The Johnson Amendment – Let’s Keep It Intact!

Under terms of the 1954 legislation (named for its principal sponsor, then-Sen. Lyndon Johnson), churches and other nonprofit organizations that are exempt from taxation “are absolutely prohibited from directly or indirectly participating in, or intervening in, any political campaign on behalf of (or in opposition to) any candidate for elective public office,” according to the IRS website.

In short, nonprofits cannot endorse political candidates.


The law was written to be unambiguous and to draw a hard line in the sand for nonprofit organizations. Since 1954, charitable organizations have heeded this rule with few exceptions so that they remained “politically neutral,” while still discussing policies related to their mission.

Yet, today, there is enormous confusion among the public, some policy makers and congregations (the law also applies to churches) about what can be said in the normal course of business.


While the law specifically forbids endorsement of candidates and interventions in those campaigns, it certainly does not curtail the rights of nonprofits, their employees or their boards from discussing policy issues. Those policy issues can be seemingly innocuous (should PTAs be required to collect and remit sales tax on a school carnival bake sale), but they could also veer into hotly contested social issues that have become increasingly political in the last several years.

According to the law, nonprofits can certainly discuss those issues, take sides and stances and encourage others to advocate on them. These include issues such as abortion, gun rights, marriage equality, the death penalty and more. The confusion about limits to their speech has emerged because the public and legislators have confused policy with candidate endorsement.


Many organizations have public policy platforms that may resemble one of our political party’s own platforms. However, as long as the nonprofit or church doesn’t specifically endorse a candidate for office, they can discuss those platforms and stances with their own constituents. Pastors may freely preach on those issues, nonprofit leaders can advocate on those issues, and all can produce issue guides for voters WITHOUT fears of an IRS audit.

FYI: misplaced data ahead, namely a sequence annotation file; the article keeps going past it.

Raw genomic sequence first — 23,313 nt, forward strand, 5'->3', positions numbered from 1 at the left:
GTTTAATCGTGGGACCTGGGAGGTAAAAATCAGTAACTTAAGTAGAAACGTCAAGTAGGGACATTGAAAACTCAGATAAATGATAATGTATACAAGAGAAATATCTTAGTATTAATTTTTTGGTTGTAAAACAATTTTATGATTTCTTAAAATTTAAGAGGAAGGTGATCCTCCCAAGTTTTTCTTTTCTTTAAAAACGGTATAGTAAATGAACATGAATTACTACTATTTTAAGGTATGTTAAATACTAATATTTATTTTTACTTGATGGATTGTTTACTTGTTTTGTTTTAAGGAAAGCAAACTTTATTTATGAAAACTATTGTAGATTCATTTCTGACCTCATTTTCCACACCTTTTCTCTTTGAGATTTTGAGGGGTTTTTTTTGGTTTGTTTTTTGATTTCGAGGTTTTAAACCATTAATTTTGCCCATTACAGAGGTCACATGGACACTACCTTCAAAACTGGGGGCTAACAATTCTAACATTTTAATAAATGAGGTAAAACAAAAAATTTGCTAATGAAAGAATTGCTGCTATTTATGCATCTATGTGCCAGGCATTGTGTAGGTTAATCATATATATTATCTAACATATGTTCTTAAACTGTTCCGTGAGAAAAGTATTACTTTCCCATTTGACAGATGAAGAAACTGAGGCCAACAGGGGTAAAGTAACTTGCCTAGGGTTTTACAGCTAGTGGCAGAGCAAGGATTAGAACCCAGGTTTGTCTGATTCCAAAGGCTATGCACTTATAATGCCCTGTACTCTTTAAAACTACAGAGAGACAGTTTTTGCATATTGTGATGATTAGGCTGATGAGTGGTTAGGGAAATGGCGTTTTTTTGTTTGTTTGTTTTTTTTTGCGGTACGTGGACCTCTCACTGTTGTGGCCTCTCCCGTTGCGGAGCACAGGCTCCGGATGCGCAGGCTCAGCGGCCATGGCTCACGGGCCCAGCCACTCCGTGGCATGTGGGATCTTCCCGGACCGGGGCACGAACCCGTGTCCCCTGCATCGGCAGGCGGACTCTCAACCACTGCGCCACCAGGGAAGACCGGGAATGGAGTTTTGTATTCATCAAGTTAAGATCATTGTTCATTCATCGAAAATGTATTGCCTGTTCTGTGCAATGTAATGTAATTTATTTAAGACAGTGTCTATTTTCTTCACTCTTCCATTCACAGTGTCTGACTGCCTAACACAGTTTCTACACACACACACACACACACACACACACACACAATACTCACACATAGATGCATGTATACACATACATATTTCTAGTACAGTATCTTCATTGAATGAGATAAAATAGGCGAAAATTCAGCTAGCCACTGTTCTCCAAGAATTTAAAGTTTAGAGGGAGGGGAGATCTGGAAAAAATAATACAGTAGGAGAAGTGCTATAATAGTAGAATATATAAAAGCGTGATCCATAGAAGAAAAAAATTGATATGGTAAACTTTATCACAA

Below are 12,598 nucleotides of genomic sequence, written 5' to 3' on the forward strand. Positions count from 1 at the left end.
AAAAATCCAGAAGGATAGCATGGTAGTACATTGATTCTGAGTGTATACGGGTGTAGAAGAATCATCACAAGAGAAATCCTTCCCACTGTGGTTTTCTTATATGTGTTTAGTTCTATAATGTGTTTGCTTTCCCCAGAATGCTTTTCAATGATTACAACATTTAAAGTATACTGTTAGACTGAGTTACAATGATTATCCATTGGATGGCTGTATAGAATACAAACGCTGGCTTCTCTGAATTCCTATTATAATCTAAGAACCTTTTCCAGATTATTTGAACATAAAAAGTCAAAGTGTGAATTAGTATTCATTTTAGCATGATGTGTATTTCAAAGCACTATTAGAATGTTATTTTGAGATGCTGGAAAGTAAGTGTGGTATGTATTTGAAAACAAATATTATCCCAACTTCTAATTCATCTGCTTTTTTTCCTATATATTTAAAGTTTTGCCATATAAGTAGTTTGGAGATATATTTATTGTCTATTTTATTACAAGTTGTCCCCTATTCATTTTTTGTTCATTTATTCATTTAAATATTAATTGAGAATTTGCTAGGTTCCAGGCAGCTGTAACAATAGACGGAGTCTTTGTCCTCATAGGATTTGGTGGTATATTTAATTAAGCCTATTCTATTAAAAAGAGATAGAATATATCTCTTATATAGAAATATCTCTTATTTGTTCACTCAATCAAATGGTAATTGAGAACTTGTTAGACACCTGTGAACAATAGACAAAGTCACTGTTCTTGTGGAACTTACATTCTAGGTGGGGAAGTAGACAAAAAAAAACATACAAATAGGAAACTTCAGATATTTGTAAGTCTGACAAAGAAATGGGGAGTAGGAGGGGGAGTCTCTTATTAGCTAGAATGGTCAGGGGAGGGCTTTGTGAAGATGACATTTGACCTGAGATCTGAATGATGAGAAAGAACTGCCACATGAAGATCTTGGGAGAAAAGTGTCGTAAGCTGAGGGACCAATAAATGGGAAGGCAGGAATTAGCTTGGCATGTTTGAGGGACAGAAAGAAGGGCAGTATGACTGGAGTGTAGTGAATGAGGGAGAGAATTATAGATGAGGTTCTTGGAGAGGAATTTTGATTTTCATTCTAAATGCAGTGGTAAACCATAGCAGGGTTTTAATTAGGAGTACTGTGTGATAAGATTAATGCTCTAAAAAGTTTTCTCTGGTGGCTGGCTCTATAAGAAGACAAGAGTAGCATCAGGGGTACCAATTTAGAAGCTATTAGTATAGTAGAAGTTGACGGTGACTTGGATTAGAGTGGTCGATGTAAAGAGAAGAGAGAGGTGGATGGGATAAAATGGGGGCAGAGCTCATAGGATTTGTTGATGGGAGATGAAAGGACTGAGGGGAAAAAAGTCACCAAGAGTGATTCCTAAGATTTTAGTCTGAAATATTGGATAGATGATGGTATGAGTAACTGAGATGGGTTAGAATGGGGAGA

Moreover, most nonprofit organizations have policy platforms that are more nuanced or mixed, and don’t easily fall into a political party’s own platform. Take for instance a church that takes a strong position against abortion and then takes a position against the death penalty. This is why neutrality is so important, as political parties may have different platforms on either subject.


More importantly, nonprofits cannot dictate to their staffs on how they must vote or prevent staff members or volunteers from participating in elections as individual citizens. Individuals speaking on their own behalf may endorse candidates themselves, put signs in yards, bumper stickers on their cars and fully participate in the electoral process WITHOUT fear of reprisal. The line is crossed only when the nonprofit itself endorses a candidate.


The National Council of Nonprofits, Independent Sector, BoardSource and the Interfaith Alliance have all voiced opposition to eliminating the Johnson Amendment. In a statement from Independent Sector, CEO Daniel Cardinali said, “Allowing the endorsement of political candidates is tantamount to allowing political agents to use the public’s goodwill towards the charitable sector as a vehicle to advance, through financial contributions, their own partisan political will.”

BoardSource President and CEO Anne Wallestad went further by saying, “It will spiral out of control — fast. Practically speaking, if section 501(c)(3) organizations were allowed to electioneer, 501(c)(3) organizations would be created and managed for the express purpose of influencing elections.” She also noted that nonprofits already have an avenue for participating in elections by forming a 501(c)(4) organization.


The Johnson Amendment has served for more than six decades to maintain a neutral and level playing field for organizations. While their policy positions might be construed as political, crossing a line into candidate endorsement would be detrimental to the neutrality of the nonprofit sector and the trust it enshrines with the public, donors and policy makers.

In fact, the only people that would benefit from taking away this vital piece of legislation would be the candidates themselves. This would eventually erode a long-held trust among those in the charitable sector. Nonprofits do not want to risk the loss of donors should they endorse a candidate. Nonprofits should also NEVER be forced to endorse a candidate as part of the terms within a contribution. In the end, destroying the Johnson Amendment would eventually destroy trust in the charitable sector, harming the very people we serve.

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Other Resources

The Johnson Amendment in Five Questions and Answers
National Public Radio

While this article mainly highlights churches, charitable nonprofits and foundations, which account for nearly 70% of the nation’s 1.5 million nonprofits, also follow the same rules. Only 20% of those are congregations.

Protecting Nonprofit Nonpartisanship
National Council of Nonprofits

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